“I didn’t know that much about Memphis, but I didn’t realize the effect that that shooting had on that city.... You know, in Dallas, which was also affected by JFK, obviously, but they had the Cowboys... it’s a big city, they had Dallas the TV show... the city eventually had its own identity that went beyond that. And then the JFK assassination turned into something else and ‘Who did it?’ and people would go there to see where he [was] killed and to figure out if it was Lee Harvey Oswald or somebody else and that became kind of its own part. And that... with Martin Luther King none of that stuff happened. It was just like this sad, somber place, and what we found out was like, you know, at one point they almost knocked down that hotel because Memphis just wanted to get away from it. ‘We gotta move on... we gotta get away from this.’ And then a lot of people fought to keep it. And now they’ve kind of embraced it, but I think from what we, we... people we talked to [and] stuff we read, like, the shooting kind of set the tone for how the city thinks about stuff. Like even... we were at Game 3, right? Great crowd. They fall behind, and the whole crowd got tense. Like it was like, it was like ‘Oh, no, something bad’s gonna happen.’ And I think it starts from that shooting and it’s just that mindset they have.”
That was Bill Simmons, commenting on the 5/29/13 episode of his “B.S. Report” podcast about the city of Memphis and his recent experience there while watching San Antonio Spurs complete its sweep of the Memphis Grizzlies in the Western Conference Finals.
Out of context, the comment reads exceedingly strangely, with Simmons making broad, incomplete gestures about cities’ personalities being shaped by historical events and their sports teams, then drawing what seems like a jarring link between civil rights leader Martin Luther King, Jr. being shot to death on the balcony of the Lorraine Motel in Memphis on April 4, 1968 and the behavior of the crowd at a basketball game taking place at the FexEd Forum in Memphis on May 25, 2013.
In context, the observation is still pretty odd, although perhaps a little more understandable.
Simmons’s podcast often features the sportswriter and television analyst engaging in lengthy conversations with guests or co-hosts, usually without any constraints either of time or subject matter. Indeed, the opening disclaimer for the show suggests the listener be prepared for pretty much anything: “The ‘B.S. Report’ is a free-flowing conversation that occasionally touches on mature subjects.”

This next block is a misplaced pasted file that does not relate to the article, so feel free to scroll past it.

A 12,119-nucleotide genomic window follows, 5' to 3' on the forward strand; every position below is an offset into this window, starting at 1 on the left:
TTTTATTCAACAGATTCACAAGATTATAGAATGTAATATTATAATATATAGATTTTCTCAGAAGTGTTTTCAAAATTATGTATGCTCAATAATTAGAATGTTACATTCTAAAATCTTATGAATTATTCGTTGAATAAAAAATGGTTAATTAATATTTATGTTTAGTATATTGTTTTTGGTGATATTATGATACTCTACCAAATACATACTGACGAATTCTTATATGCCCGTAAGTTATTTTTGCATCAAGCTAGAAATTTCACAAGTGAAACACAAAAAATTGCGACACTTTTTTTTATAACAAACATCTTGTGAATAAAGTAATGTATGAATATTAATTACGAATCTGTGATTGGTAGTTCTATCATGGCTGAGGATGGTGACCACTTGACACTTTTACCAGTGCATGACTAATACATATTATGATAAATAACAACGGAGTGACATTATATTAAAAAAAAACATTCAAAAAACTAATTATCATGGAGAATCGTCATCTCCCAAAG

That adjective “free-flowing” alludes both to style and content. Stylistically, shows’ interviews and discussions are often unstructured and sometimes even whimsically governed by unpredictable chains of association suggested by Simmons and others. In terms of content, Simmons has become famous for popularizing a purposefully blinkered “fan perspective” to sports reporting, with his podcasts and similarly lengthy columns unashamedly presenting an especially subjective take on the sports world.
The Grantland website, an offshoot of ESPN over which Simmons presides, has become a hub of sorts around which many different writers have gathered over the last few years to share their own unique perspectives on sports and popular culture. With Simmons leading by example, many who contribute to the site in the form of columns and podcasts likewise frequently indulge in attempts to connect sports to the culture at large, again often doing so in ways that more closely resemble the personal essayist pursuing an individual line of reasoning and not so much a reporter simply sharing details of an event in an objective manner.
All of which is to say, for Simmons to venture way out on a limb like he did on his podcast this week and try (1) to opine with pretend-profundity about the character of a city after spending a few days there, and (2) to link an important historical event that occurred in that city just over 45 years ago to crowd behavior at a basketball game last weekend isn’t that out of character for him. It isn’t that far removed from other quasi-intellectual or just plain eccentric observations sometimes shared either by Simmons or others whose ideas appear under the Grantland aegis.